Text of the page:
The National Green Tribunal had on 28 March directed the Darjeeling DM to ensure payment of Rs 20 Lakh each to families of three victims, who had died when a chunk of earth fell on them while illegally mining sand at Matigara, and Rs 5 Lakh to an injured, after deducting the amount already paid, within one month
With the ear-splitting firing of crackers still some months way, the National Green Tribunal has advanced a timely warning with the stark message that the police have initiated no effective action to curb noise pollution in the city and the rest of West Bengal. Not to put too fine a point on it, the police, the Pollution Control Board and the NGT are equally to blame for the burgeoning noise pollution, most particularly during the immersion ceremony of the Puja season. The problem has spawned grave health complications, prompting the NGT bench of Justice B. Amit Sthalekar and the expert member, Saibal Dasgupta to bin the effort by the police to monitor noise pollution as “an eyewash”. And so it is. As many as 800 sound level meters and 800 sound level calibrators have been distributed to police stations for use in the districts. And then the punchline which exposes the pathetic failure of the authorities. “Prima facie, we find that 800 sound level meters and an equal number of sound calibrators in the entire state and all the districts and police com- missionerates are absolutely an eyewash. The system that has been put in place is insufficient for purposes of measuring and monitoring noise pollution,” states the order that was pronounced on Monday. “We also find that this affidavit does not mention whether sound limiters have been installed, as directed in var- ious judgments passed by the principal bench of the NGT”. The bench stated that an earlier order had called for exploring the possibility of asking manu- facturers to produce audio systems fitted with noise control devices. But the affidavit by the police is silent on this issue. “This shows that no effective action has been taken towards control and checking noise pollution,” states the order.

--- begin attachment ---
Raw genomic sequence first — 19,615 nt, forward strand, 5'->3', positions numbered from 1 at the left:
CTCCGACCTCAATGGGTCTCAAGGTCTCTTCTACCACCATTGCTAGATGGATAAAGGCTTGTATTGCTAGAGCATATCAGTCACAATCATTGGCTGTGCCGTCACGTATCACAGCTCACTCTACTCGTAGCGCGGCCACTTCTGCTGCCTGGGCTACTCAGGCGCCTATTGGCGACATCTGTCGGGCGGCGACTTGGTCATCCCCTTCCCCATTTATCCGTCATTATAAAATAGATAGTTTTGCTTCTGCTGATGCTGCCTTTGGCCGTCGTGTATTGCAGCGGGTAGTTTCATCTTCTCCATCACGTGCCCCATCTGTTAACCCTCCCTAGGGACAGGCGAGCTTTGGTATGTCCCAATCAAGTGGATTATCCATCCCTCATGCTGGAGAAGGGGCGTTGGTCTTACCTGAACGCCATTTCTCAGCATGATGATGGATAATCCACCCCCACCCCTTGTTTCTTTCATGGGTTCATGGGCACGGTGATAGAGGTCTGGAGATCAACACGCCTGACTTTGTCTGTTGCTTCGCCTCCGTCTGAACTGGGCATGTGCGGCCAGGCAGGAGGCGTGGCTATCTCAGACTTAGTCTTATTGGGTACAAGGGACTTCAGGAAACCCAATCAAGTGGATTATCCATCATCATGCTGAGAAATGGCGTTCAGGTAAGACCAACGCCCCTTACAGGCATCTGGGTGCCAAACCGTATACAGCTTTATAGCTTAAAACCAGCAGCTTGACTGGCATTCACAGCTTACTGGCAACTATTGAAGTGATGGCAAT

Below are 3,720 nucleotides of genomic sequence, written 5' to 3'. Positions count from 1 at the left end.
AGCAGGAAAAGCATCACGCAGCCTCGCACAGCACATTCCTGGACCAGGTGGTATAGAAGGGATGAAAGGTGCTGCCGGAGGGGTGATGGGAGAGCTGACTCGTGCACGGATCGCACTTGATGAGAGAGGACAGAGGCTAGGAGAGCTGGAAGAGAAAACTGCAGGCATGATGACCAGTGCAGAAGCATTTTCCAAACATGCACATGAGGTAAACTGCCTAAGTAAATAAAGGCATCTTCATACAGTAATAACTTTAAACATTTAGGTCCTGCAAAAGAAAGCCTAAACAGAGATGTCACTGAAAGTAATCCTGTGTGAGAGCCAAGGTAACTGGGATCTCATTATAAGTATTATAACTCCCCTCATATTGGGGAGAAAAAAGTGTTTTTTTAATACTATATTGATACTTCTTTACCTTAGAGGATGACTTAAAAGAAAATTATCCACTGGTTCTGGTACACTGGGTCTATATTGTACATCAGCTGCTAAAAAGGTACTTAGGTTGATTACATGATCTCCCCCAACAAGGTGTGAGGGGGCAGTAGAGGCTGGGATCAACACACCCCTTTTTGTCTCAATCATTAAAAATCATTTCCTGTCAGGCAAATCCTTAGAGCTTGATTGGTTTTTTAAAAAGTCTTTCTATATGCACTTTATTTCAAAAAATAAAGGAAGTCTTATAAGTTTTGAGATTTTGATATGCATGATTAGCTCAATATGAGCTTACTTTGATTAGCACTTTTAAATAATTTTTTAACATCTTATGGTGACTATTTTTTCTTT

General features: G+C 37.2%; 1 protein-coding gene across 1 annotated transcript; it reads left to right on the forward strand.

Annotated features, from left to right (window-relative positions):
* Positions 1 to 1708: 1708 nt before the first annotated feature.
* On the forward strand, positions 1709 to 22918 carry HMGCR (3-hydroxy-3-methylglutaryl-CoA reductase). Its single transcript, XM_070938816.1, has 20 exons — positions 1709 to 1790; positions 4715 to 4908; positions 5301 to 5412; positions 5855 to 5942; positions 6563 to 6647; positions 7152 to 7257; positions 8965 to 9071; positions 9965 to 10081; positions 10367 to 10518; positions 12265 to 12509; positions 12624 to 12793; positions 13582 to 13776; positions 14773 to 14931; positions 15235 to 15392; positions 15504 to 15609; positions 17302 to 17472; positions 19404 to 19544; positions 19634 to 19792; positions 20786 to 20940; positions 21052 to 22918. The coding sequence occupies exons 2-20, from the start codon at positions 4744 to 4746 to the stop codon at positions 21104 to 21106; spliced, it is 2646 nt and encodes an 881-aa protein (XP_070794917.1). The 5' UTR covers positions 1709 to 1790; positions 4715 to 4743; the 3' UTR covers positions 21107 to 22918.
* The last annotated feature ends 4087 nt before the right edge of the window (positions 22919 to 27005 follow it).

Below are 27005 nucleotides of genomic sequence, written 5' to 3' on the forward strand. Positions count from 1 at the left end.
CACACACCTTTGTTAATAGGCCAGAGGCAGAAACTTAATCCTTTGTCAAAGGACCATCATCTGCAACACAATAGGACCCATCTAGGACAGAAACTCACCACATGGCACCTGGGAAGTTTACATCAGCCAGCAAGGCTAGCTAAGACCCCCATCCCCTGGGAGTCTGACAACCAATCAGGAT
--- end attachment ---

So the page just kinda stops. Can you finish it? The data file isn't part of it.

Palpably enough, noise pollution laws are being violated. The police and the rest of the administration are not merely silent spectators, but also abettors to the crime. The main responsibility of enforcing “noise rules” rests with the police, but the West Bengal Pollution Control Board also has an important role to play. Homilies are advanced during the Pujas, but the rules are almost invariably observed in the breach. The entities tasked with checking the menace ~ the police, Pollution Control Board and the National Green Tribunal ~ tend to wash their hands off the matter. Small wonder that Kolkata’s noise pollution levels suggest a rising curve, and damagingly so dur- ing the immersion and Diwali. But the problem really begins with the political class, which thinks little of the consequences of its actions in setting up pulpits and declaiming loudly from them at the slightest provocation. Democracy is premised on the principle that one person’s rights end where those of others begin. That is not part of the politician’s DNA, regardless of the party he or she belongs to.